Paul Goble


            Staunton, October 30 – Despite the convergence of the political systems of Russia and China, the Chinese economy is growing rapidly while Russia’s is lagging behind, the result, Andrey Yakovlev says, of Moscow’ failure compared to China to maintain a balance between responsibility and control.

 

            Yakovlev, a professor at Moscow’s Higher School of Economics, argues in a new paper that both countries have tried to ensure control as well as economic development but that China has found a successful balance while Russia has not largely because Moscow has not made the future of officials and businessmen dependent on results (opec.ru/1759130.html).

 

            Instead, he says, Russian officials responsible for controlling the economy are judged not by economic growth but by their participation in anti-corruption campaigns and the like, while Chinese officials are judged precisely on that basis and will be promoted, demoted or fired depending on the growth of economic indicators.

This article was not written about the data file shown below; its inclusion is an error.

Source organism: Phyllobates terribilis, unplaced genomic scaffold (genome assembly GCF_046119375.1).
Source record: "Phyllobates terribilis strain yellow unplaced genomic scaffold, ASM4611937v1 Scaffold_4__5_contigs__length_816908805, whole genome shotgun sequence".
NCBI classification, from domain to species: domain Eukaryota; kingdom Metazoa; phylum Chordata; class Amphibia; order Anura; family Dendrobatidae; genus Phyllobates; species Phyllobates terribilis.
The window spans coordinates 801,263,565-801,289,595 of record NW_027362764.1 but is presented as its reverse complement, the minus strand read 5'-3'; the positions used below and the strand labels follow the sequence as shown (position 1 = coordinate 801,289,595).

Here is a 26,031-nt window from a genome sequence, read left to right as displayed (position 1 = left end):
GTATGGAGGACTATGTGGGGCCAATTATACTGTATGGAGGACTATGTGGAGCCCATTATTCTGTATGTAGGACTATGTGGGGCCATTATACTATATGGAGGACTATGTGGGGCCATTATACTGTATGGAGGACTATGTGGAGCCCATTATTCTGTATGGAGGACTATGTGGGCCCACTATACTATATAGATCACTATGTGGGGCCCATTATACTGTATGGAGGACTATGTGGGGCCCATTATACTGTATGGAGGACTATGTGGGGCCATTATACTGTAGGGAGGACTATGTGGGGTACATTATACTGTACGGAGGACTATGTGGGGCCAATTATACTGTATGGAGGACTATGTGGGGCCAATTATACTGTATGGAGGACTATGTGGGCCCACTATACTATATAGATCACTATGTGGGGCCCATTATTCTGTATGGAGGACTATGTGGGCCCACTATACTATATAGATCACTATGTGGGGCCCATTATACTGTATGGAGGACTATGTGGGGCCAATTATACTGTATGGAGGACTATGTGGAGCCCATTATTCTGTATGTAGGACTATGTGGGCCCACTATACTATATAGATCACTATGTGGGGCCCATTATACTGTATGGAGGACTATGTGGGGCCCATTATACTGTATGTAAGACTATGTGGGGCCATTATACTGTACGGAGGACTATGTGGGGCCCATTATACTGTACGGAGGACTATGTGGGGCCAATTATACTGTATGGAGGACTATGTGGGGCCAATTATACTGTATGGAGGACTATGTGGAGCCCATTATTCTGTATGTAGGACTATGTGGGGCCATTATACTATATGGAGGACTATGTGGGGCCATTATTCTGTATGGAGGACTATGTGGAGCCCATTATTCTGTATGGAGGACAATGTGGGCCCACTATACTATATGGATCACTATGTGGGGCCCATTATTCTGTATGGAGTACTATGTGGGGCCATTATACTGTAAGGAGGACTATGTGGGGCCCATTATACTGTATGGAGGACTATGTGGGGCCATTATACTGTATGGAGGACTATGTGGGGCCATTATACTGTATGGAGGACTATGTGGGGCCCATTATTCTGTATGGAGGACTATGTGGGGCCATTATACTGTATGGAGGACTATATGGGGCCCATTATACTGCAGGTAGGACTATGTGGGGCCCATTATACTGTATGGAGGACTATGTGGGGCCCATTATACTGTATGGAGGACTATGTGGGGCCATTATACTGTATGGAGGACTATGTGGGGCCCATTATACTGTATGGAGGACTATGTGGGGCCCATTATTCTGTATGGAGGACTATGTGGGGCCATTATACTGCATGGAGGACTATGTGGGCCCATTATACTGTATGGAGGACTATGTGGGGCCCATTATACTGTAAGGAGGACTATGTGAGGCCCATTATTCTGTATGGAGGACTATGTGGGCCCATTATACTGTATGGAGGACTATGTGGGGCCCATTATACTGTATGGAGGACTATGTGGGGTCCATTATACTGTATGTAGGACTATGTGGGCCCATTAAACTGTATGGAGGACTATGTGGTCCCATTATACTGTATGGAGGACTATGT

If Russia is to succeed economically with the political system that it now has in place, Yakovlev continues, then Moscow almost certainly would find it advantageous to “try to introduce those mechanisms which work in China now and worked in the Soviet Union in the past.”

 

            Over the last decade, he argues, the political and economic systems of Russia and China have converged with the formation of state capitalism. Both have imposed restrictions on political competition, both have massive corruption, and both have weak legal and especially judicial systems.